What is the best strategy to counter these efforts? Many believe we must rigorously expose the true intentions of those who are so hateful of Israel. When blatant lies and distortions are presented as facts on the ground, we shouldn’t sit back and allow these libels to remain unanswered.

This is certainly an important endeavor in educating our own Jewish community, as well as our engaged partners and friends. The Jewish community and its partners must have the facts, knowledge, and awareness to counter the lies and malicious tactics of Israel’s enemies. This is even truer of younger Jews who often lack the historical perspective of or personal connection to Israel.

But if our goal is also to influence those who are not as engaged in issues surrounding Israel — i.e., the vast majority of the population — is exposing anti-Israel propaganda the best tactic? I would argue it is not for two reasons.

First, by aggressively condemning Israel’s enemies, we are also giving them increased attention and exposure. A good example was the BDS conference at UPenn. Of the expected attendees, 99 percent were extreme anti-Israel activists to begin with. It received very little advance attention on campus. The Jewish community, rightfully up in arms, initiated a very public debate about the conference. As a result, the event enjoyed front-page status in the campus newspaper for over a week. This included an editorial by Omar Barghouti, a founding member of the boycott movement, informing Penn students about “Israel’s system of oppression against the Palestinian people, which constitutes settler-colonialism, occupation, and apartheid.”

I am not advocating that we ignore lies and hate against Israel, nor am I advocating that we hush up about our support for Israel out of fear of those who will be inspired to argue back. The point is that we must balance our urge to scream “liar” with the question of whether the lie is even reaching an audience beyond the choir of haters.

Second, even if the hate and lies are reaching a much wider audience, we must also determine what strategies will best encourage people to support Israel.

A recent study commissioned by the Conference of Presidents of Major American Jewish Organizations and the Brand Israel Group specifically tried to gauge the impact anti-Israel messaging has had on various populations. The study showed that the virulent anti-Israel messages were only slightly increasing support for Palestinian causes. Instead, the impact was seen in the weakening of support for Israel. People did not feel they should support Palestinian causes because they heard about “Israeli apartheid.” But a large number felt conflicted about their support for Israel if it is not a place of values and morals.

This means our mission as advocates for Israel is not to make the other side look bad. A very small percentage of Americans actually support the Palestinians, the extremist movements on campuses, or groups beyond that portend to support them. Our mission is to increase support for Israel. Exposing the BDS movement or other anti-Israel propaganda does not necessarily do this.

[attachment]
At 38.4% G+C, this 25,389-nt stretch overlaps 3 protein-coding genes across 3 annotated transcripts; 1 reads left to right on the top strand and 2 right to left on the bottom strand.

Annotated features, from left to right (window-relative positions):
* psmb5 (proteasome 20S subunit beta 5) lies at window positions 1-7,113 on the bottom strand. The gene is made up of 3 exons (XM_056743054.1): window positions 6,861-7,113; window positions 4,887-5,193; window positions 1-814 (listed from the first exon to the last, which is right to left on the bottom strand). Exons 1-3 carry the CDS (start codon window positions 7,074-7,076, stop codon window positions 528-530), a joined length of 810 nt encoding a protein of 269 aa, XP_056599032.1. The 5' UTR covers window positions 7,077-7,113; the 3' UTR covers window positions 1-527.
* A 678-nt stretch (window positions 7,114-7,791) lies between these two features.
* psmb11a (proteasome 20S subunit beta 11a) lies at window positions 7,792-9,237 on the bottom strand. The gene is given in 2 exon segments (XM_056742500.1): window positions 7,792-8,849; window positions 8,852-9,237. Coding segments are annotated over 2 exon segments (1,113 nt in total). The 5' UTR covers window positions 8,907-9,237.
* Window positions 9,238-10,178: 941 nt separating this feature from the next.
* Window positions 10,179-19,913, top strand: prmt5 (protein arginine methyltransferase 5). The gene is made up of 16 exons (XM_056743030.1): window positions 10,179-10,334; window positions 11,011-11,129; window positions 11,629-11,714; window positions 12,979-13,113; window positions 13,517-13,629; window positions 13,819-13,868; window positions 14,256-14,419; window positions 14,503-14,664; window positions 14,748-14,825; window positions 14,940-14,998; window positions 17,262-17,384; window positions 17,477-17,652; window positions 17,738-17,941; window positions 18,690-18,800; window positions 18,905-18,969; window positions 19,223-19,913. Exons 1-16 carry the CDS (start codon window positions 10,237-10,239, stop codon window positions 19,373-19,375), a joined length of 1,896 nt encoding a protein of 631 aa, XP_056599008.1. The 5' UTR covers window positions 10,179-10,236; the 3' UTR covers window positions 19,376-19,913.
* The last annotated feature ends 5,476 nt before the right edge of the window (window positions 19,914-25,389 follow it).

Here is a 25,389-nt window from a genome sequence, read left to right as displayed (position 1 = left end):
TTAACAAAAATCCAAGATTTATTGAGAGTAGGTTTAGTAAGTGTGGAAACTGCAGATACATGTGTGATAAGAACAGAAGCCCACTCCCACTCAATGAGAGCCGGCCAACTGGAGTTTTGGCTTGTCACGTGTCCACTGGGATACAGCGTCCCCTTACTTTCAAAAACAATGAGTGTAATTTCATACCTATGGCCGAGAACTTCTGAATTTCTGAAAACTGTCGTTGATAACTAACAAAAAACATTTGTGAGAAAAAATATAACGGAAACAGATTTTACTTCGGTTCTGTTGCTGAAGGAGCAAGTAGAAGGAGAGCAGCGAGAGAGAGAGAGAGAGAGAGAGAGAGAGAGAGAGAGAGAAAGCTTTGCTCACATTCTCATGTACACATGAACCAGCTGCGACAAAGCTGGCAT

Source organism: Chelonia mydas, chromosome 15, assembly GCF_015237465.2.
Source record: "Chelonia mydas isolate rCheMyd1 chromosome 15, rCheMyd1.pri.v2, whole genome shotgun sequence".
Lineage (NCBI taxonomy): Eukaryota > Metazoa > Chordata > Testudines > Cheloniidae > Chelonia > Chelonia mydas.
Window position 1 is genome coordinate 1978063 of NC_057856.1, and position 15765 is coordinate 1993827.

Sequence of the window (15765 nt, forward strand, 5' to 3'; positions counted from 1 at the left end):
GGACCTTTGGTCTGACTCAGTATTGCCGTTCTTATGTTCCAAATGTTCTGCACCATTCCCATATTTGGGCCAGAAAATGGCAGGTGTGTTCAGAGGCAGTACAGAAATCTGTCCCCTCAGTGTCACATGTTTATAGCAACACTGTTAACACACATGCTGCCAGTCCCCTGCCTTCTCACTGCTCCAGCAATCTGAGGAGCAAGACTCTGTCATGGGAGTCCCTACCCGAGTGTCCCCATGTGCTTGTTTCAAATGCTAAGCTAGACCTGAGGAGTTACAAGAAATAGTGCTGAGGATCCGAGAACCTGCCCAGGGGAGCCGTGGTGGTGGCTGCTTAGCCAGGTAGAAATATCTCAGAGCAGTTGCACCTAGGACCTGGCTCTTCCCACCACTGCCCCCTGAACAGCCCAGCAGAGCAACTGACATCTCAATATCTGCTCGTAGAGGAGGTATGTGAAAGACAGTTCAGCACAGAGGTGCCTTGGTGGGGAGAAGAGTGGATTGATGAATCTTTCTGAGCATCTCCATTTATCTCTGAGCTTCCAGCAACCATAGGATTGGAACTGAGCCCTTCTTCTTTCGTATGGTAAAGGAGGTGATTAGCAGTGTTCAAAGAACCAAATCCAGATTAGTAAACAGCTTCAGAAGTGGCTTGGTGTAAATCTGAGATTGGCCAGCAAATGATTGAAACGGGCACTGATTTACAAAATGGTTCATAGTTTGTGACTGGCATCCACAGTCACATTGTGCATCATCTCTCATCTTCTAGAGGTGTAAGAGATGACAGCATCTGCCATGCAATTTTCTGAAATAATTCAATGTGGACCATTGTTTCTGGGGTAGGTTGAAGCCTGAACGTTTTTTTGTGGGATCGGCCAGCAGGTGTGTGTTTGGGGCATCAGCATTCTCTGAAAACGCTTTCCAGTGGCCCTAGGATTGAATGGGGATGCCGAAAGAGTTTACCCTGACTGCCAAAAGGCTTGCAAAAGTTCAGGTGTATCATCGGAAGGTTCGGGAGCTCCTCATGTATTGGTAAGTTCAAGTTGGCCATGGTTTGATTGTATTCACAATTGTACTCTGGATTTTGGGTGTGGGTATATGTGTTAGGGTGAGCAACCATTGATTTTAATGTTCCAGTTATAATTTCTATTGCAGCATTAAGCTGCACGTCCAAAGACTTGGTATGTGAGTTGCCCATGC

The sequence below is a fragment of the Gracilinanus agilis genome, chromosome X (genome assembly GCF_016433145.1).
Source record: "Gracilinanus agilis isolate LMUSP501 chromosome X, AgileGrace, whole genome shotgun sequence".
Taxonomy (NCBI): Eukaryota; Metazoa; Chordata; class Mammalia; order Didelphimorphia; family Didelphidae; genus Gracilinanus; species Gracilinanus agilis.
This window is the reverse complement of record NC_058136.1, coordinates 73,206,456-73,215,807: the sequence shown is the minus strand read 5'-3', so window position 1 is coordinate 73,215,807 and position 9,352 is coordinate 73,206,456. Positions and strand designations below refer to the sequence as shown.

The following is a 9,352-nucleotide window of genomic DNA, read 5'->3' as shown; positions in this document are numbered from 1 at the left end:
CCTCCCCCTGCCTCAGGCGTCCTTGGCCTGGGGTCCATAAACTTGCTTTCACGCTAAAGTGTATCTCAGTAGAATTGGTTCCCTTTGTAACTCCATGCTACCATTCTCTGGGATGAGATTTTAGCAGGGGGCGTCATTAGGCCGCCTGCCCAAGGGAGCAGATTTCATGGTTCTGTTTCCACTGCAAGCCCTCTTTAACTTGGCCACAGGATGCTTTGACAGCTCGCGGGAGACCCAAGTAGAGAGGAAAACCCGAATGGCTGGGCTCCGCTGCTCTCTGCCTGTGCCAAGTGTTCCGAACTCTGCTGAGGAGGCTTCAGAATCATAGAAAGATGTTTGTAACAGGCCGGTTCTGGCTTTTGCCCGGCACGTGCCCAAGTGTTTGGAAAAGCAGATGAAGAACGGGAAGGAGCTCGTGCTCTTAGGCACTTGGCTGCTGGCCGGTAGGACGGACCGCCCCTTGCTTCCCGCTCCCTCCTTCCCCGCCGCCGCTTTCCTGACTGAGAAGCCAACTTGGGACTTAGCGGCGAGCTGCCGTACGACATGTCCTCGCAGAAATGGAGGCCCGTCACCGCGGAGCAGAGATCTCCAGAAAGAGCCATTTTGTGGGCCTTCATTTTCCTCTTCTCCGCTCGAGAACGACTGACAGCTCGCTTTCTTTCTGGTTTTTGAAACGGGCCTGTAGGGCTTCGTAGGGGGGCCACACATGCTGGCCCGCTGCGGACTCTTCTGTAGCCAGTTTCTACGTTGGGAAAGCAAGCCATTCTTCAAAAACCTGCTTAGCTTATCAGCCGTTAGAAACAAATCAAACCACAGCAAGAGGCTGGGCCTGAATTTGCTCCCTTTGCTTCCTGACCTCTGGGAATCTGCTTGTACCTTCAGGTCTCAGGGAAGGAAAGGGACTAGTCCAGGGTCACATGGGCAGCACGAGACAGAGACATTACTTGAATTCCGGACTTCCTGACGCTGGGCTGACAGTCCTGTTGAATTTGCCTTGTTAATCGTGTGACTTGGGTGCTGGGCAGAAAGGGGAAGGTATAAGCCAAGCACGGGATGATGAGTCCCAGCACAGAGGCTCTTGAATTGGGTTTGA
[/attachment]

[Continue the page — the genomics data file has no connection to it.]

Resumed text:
We must give people reasons to support Israel, not to dislike the other side.

Those reasons include the fact that in the midst of the darkness of the Middle East, Israel is a beacon of human rights and opportunity for minorities, including religious, racial, and political minorities.

Or the fact that Israel is surrounded by enemies who are stockpiling missiles and other weapons, forcing her to focus a disproportionate amount of resources on defense and security. And yet even with “one hand tied behind its back,” Israel is a world leader in education, medicine, technology, and environmentalism, among other areas.

These are the narratives and faces of Israel that we must creatively portray in order to increase understanding and support of Israel. It is to this effect that campuses across North America will be organizing “Israel Peace Week” (Feb. 20-March 9) on over 50 campuses (www.israelpeaceweek.org).

Yes, there is a time to stand up against lies and hate. But we must also make sure this doesn’t distract us from our real goal: inspiring pride in and support of Israel.

Elliot Mathias is the founder and executive director of Hasbara Fellowships (hasbarafellowships.org), a pro-Israel advocacy training program for university students across North America that is a program of Aish International. He lives in Livingston, is a member of the Community Relations Committee of MetroWest and Central NJ, and is chair of its “Step Up for Israel” campaign (ujcnj.org/sufi).

Israel Advocacy News February 14, 2012: David Bernstein Interview: The New Israel Campus Strategy

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The New Israel Campus Strategy

Source: The NY Jewish Week, 2-14-12
David Bernstein.
David Bernstein.
Are American college campuses incubators for anti-Zionism or nurturing environments where Jews feel more accepted than ever?

Both, concludes the David Project, a 10-year-old nonprofit that seeks to “positively shape campus opinion on Israel” in a just-released “white paper” on “Rethinking Israel Advocacy at America’s Universities and College.”

While extreme incidents like “Apartheid Weeks” and attempts to silence Israeli speakers on campus or intimidate pro-Israel students in Middle Eastern studies classes grab headlines, the real problem that Israel’s advocates face on campus is more subtle: a pervasive, but often not deeply rooted “negativity toward Israel” that, if it continues “is likely to erode long-term bipartisan support for the Jewish state.”